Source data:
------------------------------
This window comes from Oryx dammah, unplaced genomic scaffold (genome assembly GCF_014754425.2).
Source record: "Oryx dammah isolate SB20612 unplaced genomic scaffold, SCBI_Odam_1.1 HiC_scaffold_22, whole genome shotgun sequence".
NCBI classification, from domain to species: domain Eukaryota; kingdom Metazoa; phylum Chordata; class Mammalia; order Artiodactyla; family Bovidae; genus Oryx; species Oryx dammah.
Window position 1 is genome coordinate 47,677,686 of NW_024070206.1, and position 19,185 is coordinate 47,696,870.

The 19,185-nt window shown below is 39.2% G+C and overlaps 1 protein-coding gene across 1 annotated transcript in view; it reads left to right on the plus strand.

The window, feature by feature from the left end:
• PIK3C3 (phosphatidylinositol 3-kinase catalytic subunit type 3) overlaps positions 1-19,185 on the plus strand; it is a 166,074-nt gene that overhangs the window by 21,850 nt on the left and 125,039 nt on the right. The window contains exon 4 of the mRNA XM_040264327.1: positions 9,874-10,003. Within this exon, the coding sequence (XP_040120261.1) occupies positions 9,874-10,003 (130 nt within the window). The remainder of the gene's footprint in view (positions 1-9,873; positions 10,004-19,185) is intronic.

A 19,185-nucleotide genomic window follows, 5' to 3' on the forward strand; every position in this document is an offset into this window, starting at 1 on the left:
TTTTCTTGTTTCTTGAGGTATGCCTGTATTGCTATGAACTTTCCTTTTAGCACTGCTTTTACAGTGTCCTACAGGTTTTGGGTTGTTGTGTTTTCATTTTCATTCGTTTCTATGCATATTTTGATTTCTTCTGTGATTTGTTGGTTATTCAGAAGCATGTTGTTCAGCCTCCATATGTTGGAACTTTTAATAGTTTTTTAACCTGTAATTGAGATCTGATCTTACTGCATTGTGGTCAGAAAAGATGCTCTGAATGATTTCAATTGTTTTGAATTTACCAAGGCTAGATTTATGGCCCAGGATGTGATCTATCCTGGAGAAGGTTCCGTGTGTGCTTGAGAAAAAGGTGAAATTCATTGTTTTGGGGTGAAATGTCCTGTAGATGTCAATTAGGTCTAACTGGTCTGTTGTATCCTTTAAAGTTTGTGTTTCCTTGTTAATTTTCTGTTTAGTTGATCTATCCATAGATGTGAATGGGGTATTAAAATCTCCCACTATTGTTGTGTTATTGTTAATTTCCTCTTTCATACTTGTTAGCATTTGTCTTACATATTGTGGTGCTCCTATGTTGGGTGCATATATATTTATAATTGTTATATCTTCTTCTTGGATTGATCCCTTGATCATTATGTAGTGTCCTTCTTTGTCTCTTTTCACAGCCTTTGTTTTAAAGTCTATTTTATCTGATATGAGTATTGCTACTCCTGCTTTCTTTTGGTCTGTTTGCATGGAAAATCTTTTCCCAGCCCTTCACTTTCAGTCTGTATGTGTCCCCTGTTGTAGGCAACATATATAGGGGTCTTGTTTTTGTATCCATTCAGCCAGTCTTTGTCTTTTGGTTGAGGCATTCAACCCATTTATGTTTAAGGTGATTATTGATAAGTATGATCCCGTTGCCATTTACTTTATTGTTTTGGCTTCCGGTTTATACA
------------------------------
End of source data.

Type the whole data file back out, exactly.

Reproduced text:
This window comes from Oryx dammah, unplaced genomic scaffold (genome assembly GCF_014754425.2).
Source record: "Oryx dammah isolate SB20612 unplaced genomic scaffold, SCBI_Odam_1.1 HiC_scaffold_22, whole genome shotgun sequence".
NCBI classification, from domain to species: domain Eukaryota; kingdom Metazoa; phylum Chordata; class Mammalia; order Artiodactyla; family Bovidae; genus Oryx; species Oryx dammah.
Window position 1 is genome coordinate 47,677,686 of NW_024070206.1, and position 19,185 is coordinate 47,696,870.

The 19,185-nt window shown below is 39.2% G+C and overlaps 1 protein-coding gene across 1 annotated transcript in view; it reads left to right on the plus strand.

The window, feature by feature from the left end:
• PIK3C3 (phosphatidylinositol 3-kinase catalytic subunit type 3) overlaps positions 1-19,185 on the plus strand; it is a 166,074-nt gene that overhangs the window by 21,850 nt on the left and 125,039 nt on the right. The window contains exon 4 of the mRNA XM_040264327.1: positions 9,874-10,003. Within this exon, the coding sequence (XP_040120261.1) occupies positions 9,874-10,003 (130 nt within the window). The remainder of the gene's footprint in view (positions 1-9,873; positions 10,004-19,185) is intronic.

A 19,185-nucleotide genomic window follows, 5' to 3' on the forward strand; every position in this document is an offset into this window, starting at 1 on the left:
TTTTCTTGTTTCTTGAGGTATGCCTGTATTGCTATGAACTTTCCTTTTAGCACTGCTTTTACAGTGTCCTACAGGTTTTGGGTTGTTGTGTTTTCATTTTCATTCGTTTCTATGCATATTTTGATTTCTTCTGTGATTTGTTGGTTATTCAGAAGCATGTTGTTCAGCCTCCATATGTTGGAACTTTTAATAGTTTTTTAACCTGTAATTGAGATCTGATCTTACTGCATTGTGGTCAGAAAAGATGCTCTGAATGATTTCAATTGTTTTGAATTTACCAAGGCTAGATTTATGGCCCAGGATGTGATCTATCCTGGAGAAGGTTCCGTGTGTGCTTGAGAAAAAGGTGAAATTCATTGTTTTGGGGTGAAATGTCCTGTAGATGTCAATTAGGTCTAACTGGTCTGTTGTATCCTTTAAAGTTTGTGTTTCCTTGTTAATTTTCTGTTTAGTTGATCTATCCATAGATGTGAATGGGGTATTAAAATCTCCCACTATTGTTGTGTTATTGTTAATTTCCTCTTTCATACTTGTTAGCATTTGTCTTACATATTGTGGTGCTCCTATGTTGGGTGCATATATATTTATAATTGTTATATCTTCTTCTTGGATTGATCCCTTGATCATTATGTAGTGTCCTTCTTTGTCTCTTTTCACAGCCTTTGTTTTAAAGTCTATTTTATCTGATATGAGTATTGCTACTCCTGCTTTCTTTTGGTCTGTTTGCATGGAAAATCTTTTCCCAGCCCTTCACTTTCAGTCTGTATGTGTCCCCTGTTGTAGGCAACATATATAGGGGTCTTGTTTTTGTATCCATTCAGCCAGTCTTTGTCTTTTGGTTGAGGCATTCAACCCATTTATGTTTAAGGTGATTATTGATAAGTATGATCCCGTTGCCATTTACTTTATTGTTTTGGCTTCCGGTTTATACA